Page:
In this video, I lay out five simple steps that will guide you from doing something, to making a clear, concise video teaching others how to do that very thing. It’s fun, it’s easy, and you’ll go to sleep at night with a vague sense of accomplishment.
Before you start stressing out about what to do, remember that your video can be about anything. There are no right things, only things. Possible topics include:
You need to stop beating yourself up. This isn't that hard.
Over the long New Years weekend I slapped together all of the video footage that I'd taken with my iPhone over the previous year. I somehow ended up making a real-deal experimental film with close-up footage of insects and long shots of escalators. My friend Carl W was kind enough to help with an original soundtrack. Without music, this would be tough to watch.
UPDATE: This video bookends nicely with this video I made last year.
This past January I participated in the annual Fun-A-Day art show. The event takes place in cities across the country and the only requirement is that participants create one art piece per day for the entire month of January. For my project, I created a daily animation based on the most notable thing that happened each day. At the end of the month I had thirty-one very short films that I stitched together into a silent movie that was shown on a loop at the Rock Paper Scissors Gallery in Oakland.
For the web version of the video, I asked my friend Carl W to help with a soundtrack. I was basically asking for Carl's interpretation of my interpretation of my month. It could have been a huge mess, but Carl came through with a big song that gives the animation some emotional depth. Slam dunk.
UPDATE: Here are some pictures from the show on February 4. (Photos courtesy of Nick L, the show's curator):
On a recent visit to the San Francisco Art Institute, I found a family of pigeons aimlessly wandering around an art gallery. I used my iPhone to collect some video footage and later added unnecessarily suspenseful music (by Andrew Christopher Smith / CC BY-NC-SA 3.0).
Scientists say that after a catastrophic nuclear attack, pigeons will be the only animals left on earth. If, God forbid, something like that ever happens, this is what a leisurely Saturday will be like in a post-human world ruled by pigeons.
Edited found footage, 500 x 400 pixels, black and white, 2010
Over the last week I've been bombarded with advertisements for "Legends of the Guardian", a new movie about brave owls who wear costumes and play with swords. The trailer for the movie is terrible, so I made a better version starring real owls.
I like owls. Why can't Hollywood just make a normal owl movie?
It's been just 24 hours since the "Joy of Christmas" was released to the public. 24 hours too long! I proudly present the "Secret Santas Remix". The new version features special guest stars, a revamped soundtrack, and a dramatically shorter run-time. It's the perfect gift to enjoy with your friends. From all of us, to all of you: Merry Christmas!
Super 8 film, digitally edited, 4:25 minutes, 2008
This film was made for an experimental film class in 2008. It stars Teresa U.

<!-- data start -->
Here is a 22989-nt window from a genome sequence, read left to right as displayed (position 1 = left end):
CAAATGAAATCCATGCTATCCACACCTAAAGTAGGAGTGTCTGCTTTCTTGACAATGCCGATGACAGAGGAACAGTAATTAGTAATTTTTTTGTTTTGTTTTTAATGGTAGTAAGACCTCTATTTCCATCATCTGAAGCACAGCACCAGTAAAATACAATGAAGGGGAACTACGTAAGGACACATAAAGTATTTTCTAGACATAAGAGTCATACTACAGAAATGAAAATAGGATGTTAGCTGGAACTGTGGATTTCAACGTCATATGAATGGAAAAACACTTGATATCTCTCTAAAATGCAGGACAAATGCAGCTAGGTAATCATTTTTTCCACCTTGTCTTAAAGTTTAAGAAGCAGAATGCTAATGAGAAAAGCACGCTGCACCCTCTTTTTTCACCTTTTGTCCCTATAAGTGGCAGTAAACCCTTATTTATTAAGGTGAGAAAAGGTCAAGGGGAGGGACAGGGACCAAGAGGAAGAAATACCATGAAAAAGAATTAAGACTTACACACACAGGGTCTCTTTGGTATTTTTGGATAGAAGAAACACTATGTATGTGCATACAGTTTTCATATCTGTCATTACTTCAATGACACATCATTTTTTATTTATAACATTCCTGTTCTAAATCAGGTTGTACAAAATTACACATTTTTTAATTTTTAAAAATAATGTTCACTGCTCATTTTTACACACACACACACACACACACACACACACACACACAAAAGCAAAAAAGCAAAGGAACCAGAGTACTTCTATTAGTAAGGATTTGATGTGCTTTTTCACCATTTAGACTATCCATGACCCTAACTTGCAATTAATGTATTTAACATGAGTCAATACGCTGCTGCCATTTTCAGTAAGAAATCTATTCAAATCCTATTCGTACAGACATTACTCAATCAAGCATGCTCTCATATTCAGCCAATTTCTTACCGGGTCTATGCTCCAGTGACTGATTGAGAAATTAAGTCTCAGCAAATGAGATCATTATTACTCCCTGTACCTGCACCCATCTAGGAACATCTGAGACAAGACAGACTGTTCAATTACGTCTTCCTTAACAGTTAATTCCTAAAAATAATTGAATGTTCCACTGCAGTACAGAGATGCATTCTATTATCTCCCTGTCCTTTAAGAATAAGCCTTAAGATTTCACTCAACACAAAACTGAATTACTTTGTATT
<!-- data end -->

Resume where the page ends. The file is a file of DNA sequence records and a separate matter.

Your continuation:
I'd been trying out my rental camera by filming scenes in my neighborhood and creating stop-motion animations of various objects in my apartment. This was my best attempt at pulling all of the footage together into a single project.
You can tell this is serious artwork because it has classical music.
UPDATE: I just realized that with the recent transition to digital TV, the static featured in the film is now a thing of the past. If you are reading this in the future, the static is what used to happen to TV shows when the electrical beams got scrambled in the atmosphere.
Short documentary, digital video, 13 seconds, color, 2009
My sister, Anna U, and friend Julia W recently visited the Bay Area for a long weekend. On the trip, Anna purchased a gag pen in Chinatown that delivers a shock when you press the button at the top of it. There were large warnings on the packaging about the dangers posed to people with heart conditions and pacemakers.
Julia filmed this short documentary about the pen and its capabilities.
Director: Julia W Starring: John U, Anna U, and Aaron C Setting: A bar in Oakland. Three friends discuss the limits of the electrical shock pen. Transcript:
Anna: ...yeah it does Aaron [offscreen]: Are you sure? John: I think you have to make a connection with your own body. [mumbles] So try pushing it. Anna: What? John: You can't shock me. Aaron: Yes you can. [A powerful shock is delivered.] John: GOD DAMMIT Anna: [laughter] Aaron: [muffled] I told you!
Bonus Feature: Here is the climax in slow motion:
UPDATE: I still think I'm right about needing to make a circuit in order to deliver a shock. It looks like the only reason I got shocked is because the side of my hand touched the pen. Can anyone who passed high school physics back me up?
Short film, original score, digital video, color, 1:21 minutes, 2009
My friend Nick S is in the rock band Free Energy. He and the other dudes in the band created this video to teach people how to properly dispose of old Christmas trees. Gather some friends, chop up some wood, and kick back by a homemade campfire. I love how these guys think.